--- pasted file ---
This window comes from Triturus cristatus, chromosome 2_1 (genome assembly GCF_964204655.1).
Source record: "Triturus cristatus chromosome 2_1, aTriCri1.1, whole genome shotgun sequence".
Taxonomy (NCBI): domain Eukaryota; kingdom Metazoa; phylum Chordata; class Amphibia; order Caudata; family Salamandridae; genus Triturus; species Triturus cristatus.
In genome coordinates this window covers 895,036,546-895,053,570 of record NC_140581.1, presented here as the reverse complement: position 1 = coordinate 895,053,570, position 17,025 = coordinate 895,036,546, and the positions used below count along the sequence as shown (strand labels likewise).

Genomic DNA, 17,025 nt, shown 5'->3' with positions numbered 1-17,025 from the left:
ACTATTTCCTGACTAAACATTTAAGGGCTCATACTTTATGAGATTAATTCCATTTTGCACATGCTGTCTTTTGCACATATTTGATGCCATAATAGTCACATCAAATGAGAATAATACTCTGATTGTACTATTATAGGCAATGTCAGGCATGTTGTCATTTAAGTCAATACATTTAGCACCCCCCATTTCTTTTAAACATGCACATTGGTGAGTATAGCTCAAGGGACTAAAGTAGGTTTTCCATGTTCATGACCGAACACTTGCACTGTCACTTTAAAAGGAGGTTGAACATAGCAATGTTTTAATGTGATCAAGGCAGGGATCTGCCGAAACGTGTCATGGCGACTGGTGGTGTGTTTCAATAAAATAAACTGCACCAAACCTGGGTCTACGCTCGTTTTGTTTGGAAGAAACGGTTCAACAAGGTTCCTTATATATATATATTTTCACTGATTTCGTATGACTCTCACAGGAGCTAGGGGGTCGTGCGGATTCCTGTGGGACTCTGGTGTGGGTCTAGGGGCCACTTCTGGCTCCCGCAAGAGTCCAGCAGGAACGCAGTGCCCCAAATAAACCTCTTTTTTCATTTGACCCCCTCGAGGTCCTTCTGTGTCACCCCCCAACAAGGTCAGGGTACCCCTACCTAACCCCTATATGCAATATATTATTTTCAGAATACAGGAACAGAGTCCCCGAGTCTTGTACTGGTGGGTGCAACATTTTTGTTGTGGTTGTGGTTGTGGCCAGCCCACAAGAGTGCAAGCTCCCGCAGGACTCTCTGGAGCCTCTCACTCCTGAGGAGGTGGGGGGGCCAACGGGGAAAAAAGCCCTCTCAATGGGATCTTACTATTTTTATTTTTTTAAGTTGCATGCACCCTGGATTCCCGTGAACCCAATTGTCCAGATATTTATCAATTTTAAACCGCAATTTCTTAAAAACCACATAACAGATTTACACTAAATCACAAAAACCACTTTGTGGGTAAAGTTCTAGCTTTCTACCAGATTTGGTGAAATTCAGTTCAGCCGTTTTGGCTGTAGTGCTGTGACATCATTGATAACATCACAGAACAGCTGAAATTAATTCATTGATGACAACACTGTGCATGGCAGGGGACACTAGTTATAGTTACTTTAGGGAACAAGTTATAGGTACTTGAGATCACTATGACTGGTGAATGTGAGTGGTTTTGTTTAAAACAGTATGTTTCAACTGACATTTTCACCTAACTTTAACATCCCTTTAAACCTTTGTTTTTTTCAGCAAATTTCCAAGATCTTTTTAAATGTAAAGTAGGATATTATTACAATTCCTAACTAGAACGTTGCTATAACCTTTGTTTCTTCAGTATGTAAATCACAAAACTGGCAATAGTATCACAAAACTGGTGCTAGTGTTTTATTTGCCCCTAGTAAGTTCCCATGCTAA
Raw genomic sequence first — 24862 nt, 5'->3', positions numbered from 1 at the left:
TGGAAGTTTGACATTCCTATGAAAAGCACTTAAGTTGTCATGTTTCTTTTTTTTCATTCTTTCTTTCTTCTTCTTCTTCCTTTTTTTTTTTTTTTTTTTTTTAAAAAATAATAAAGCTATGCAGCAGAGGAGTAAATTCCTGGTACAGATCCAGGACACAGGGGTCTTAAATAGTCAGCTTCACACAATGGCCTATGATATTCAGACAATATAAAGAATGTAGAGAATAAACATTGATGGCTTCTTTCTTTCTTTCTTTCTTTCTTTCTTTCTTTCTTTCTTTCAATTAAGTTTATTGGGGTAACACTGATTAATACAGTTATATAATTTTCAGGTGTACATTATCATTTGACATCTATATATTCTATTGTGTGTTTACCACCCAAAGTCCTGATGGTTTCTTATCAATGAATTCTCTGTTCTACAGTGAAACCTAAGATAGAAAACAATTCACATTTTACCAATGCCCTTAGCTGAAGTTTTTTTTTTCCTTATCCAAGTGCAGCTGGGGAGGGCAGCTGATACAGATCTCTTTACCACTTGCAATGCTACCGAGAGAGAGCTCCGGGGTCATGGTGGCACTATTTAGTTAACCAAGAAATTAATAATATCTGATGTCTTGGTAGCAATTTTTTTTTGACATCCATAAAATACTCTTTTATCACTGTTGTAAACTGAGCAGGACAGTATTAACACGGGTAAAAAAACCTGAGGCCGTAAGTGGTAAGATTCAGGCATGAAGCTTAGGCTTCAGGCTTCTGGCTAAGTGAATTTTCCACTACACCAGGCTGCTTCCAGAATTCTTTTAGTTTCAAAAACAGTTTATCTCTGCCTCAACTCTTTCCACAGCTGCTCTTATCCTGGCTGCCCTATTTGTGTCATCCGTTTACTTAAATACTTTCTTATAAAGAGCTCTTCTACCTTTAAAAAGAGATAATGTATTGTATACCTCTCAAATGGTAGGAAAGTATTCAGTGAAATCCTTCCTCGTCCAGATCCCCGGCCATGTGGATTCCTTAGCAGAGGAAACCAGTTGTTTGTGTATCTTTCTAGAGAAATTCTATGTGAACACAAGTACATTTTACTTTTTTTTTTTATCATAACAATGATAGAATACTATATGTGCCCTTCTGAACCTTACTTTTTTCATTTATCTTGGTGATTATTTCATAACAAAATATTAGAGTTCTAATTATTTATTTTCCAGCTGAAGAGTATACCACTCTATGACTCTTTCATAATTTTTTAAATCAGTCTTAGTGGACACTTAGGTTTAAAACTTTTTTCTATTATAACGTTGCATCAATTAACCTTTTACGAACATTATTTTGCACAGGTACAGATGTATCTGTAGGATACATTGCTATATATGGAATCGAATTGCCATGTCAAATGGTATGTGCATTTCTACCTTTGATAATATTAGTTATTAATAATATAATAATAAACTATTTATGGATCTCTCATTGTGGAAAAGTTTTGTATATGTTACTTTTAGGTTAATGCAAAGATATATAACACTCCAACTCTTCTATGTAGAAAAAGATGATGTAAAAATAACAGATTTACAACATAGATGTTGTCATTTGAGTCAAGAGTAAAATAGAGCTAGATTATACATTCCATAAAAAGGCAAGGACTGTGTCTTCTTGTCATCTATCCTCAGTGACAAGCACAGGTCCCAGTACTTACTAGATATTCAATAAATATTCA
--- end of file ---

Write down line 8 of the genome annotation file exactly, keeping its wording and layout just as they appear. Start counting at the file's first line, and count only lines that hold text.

TGGAAGTTTGACATTCCTATGAAAAGCACTTAAGTTGTCATGTTTCTTTTTTTTCATTCTTTCTTTCTTCTTCTTCTTCCTTTTTTTTTTTTTTTTTTTTTTAAAAAATAATAAAGCTATGCAGCAGAGGAGTAAATTCCTGGTACAGATCCAGGACACAGGGGTCTTAAATAGTCAGCTTCACACAATGGCCTATGATATTCAGACAATATAAAGAATGTAGAGAATAAACATTGATGGCTTCTTTCTTTCTTTCTTTCTTTCTTTCTTTCTTTCTTTCTTTCAATTAAGTTTATTGGGGTAACACTGATTAATACAGTTATATAATTTTCAGGTGTACATTATCATTTGACATCTATATATTCTATTGTGTGTTTACCACCCAAAGTCCTGATGGTTTCTTATCAATGAATTCTCTGTTCTACAGTGAAACCTAAGATAGAAAACAATTCACATTTTACCAATGCCCTTAGCTGAAGTTTTTTTTTTCCTTATCCAAGTGCAGCTGGGGAGGGCAGCTGATACAGATCTCTTTACCACTTGCAATGCTACCGAGAGAGAGCTCCGGGGTCATGGTGGCACTATTTAGTTAACCAAGAAATTAATAATATCTGATGTCTTGGTAGCAATTTTTTTTTGACATCCATAAAATACTCTTTTATCACTGTTGTAAACTGAGCAGGACAGTATTAACACGGGTAAAAAAACCTGAGGCCGTAAGTGGTAAGATTCAGGCATGAAGCTTAGGCTTCAGGCTTCTGGCTAAGTGAATTTTCCACTACACCAGGCTGCTTCCAGAATTCTTTTAGTTTCAAAAACAGTTTATCTCTGCCTCAACTCTTTCCACAGCTGCTCTTATCCTGGCTGCCCTATTTGTGTCATCCGTTTACTTAAATACTTTCTTATAAAGAGCTCTTCTACCTTTAAAAAGAGATAATGTATTGTATACCTCTCAAATGGTAGGAAAGTATTCAGTGAAATCCTTCCTCGTCCAGATCCCCGGCCATGTGGATTCCTTAGCAGAGGAAACCAGTTGTTTGTGTATCTTTCTAGAGAAATTCTATGTGAACACAAGTACATTTTACTTTTTTTTTTTATCATAACAATGATAGAATACTATATGTGCCCTTCTGAACCTTACTTTTTTCATTTATCTTGGTGATTATTTCATAACAAAATATTAGAGTTCTAATTATTTATTTTCCAGCTGAAGAGTATACCACTCTATGACTCTTTCATAATTTTTTAAATCAGTCTTAGTGGACACTTAGGTTTAAAACTTTTTTCTATTATAACGTTGCATCAATTAACCTTTTACGAACATTATTTTGCACAGGTACAGATGTATCTGTAGGATACATTGCTATATATGGAATCGAATTGCCATGTCAAATGGTATGTGCATTTCTACCTTTGATAATATTAGTTATTAATAATATAATAATAAACTATTTATGGATCTCTCATTGTGGAAAAGTTTTGTATATGTTACTTTTAGGTTAATGCAAAGATATATAACACTCCAACTCTTCTATGTAGAAAAAGATGATGTAAAAATAACAGATTTACAACATAGATGTTGTCATTTGAGTCAAGAGTAAAATAGAGCTAGATTATACATTCCATAAAAAGGCAAGGACTGTGTCTTCTTGTCATCTATCCTCAGTGACAAGCACAGGTCCCAGTACTTACTAGATATTCAATAAATATTCA